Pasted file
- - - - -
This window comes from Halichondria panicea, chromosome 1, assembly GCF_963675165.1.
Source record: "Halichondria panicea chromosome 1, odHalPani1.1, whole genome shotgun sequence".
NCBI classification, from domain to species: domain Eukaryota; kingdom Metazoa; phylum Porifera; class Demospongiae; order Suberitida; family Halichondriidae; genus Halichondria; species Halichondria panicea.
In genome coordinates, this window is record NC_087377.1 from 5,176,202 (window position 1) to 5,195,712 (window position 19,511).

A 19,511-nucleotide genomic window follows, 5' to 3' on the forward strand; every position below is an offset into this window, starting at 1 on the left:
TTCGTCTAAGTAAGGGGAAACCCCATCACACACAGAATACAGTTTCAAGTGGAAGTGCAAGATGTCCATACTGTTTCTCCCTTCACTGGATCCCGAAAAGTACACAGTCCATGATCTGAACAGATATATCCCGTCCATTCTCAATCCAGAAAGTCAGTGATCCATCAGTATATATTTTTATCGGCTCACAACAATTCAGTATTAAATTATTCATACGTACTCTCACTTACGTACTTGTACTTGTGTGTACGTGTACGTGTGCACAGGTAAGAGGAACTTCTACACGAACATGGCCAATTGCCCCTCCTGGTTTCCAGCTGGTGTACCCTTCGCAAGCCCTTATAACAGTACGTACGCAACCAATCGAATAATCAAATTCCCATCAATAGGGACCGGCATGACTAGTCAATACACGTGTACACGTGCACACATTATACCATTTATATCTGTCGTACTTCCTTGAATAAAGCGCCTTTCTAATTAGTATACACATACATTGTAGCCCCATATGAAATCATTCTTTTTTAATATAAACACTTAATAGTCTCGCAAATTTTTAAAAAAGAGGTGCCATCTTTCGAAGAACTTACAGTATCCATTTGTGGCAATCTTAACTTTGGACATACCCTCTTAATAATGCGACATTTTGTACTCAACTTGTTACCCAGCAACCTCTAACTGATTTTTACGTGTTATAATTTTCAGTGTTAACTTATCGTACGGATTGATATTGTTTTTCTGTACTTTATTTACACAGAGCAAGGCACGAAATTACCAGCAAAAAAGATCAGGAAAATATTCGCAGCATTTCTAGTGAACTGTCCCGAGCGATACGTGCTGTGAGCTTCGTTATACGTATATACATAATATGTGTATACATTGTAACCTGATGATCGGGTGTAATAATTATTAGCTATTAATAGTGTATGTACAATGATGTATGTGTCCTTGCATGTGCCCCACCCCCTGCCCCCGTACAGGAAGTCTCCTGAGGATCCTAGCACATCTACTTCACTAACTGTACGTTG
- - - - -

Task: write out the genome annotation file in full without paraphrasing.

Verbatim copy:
This window comes from Halichondria panicea, chromosome 1, assembly GCF_963675165.1.
Source record: "Halichondria panicea chromosome 1, odHalPani1.1, whole genome shotgun sequence".
NCBI classification, from domain to species: domain Eukaryota; kingdom Metazoa; phylum Porifera; class Demospongiae; order Suberitida; family Halichondriidae; genus Halichondria; species Halichondria panicea.
In genome coordinates, this window is record NC_087377.1 from 5,176,202 (window position 1) to 5,195,712 (window position 19,511).

A 19,511-nucleotide genomic window follows, 5' to 3' on the forward strand; every position below is an offset into this window, starting at 1 on the left:
TTCGTCTAAGTAAGGGGAAACCCCATCACACACAGAATACAGTTTCAAGTGGAAGTGCAAGATGTCCATACTGTTTCTCCCTTCACTGGATCCCGAAAAGTACACAGTCCATGATCTGAACAGATATATCCCGTCCATTCTCAATCCAGAAAGTCAGTGATCCATCAGTATATATTTTTATCGGCTCACAACAATTCAGTATTAAATTATTCATACGTACTCTCACTTACGTACTTGTACTTGTGTGTACGTGTACGTGTGCACAGGTAAGAGGAACTTCTACACGAACATGGCCAATTGCCCCTCCTGGTTTCCAGCTGGTGTACCCTTCGCAAGCCCTTATAACAGTACGTACGCAACCAATCGAATAATCAAATTCCCATCAATAGGGACCGGCATGACTAGTCAATACACGTGTACACGTGCACACATTATACCATTTATATCTGTCGTACTTCCTTGAATAAAGCGCCTTTCTAATTAGTATACACATACATTGTAGCCCCATATGAAATCATTCTTTTTTAATATAAACACTTAATAGTCTCGCAAATTTTTAAAAAAGAGGTGCCATCTTTCGAAGAACTTACAGTATCCATTTGTGGCAATCTTAACTTTGGACATACCCTCTTAATAATGCGACATTTTGTACTCAACTTGTTACCCAGCAACCTCTAACTGATTTTTACGTGTTATAATTTTCAGTGTTAACTTATCGTACGGATTGATATTGTTTTTCTGTACTTTATTTACACAGAGCAAGGCACGAAATTACCAGCAAAAAAGATCAGGAAAATATTCGCAGCATTTCTAGTGAACTGTCCCGAGCGATACGTGCTGTGAGCTTCGTTATACGTATATACATAATATGTGTATACATTGTAACCTGATGATCGGGTGTAATAATTATTAGCTATTAATAGTGTATGTACAATGATGTATGTGTCCTTGCATGTGCCCCACCCCCTGCCCCCGTACAGGAAGTCTCCTGAGGATCCTAGCACATCTACTTCACTAACTGTACGTTG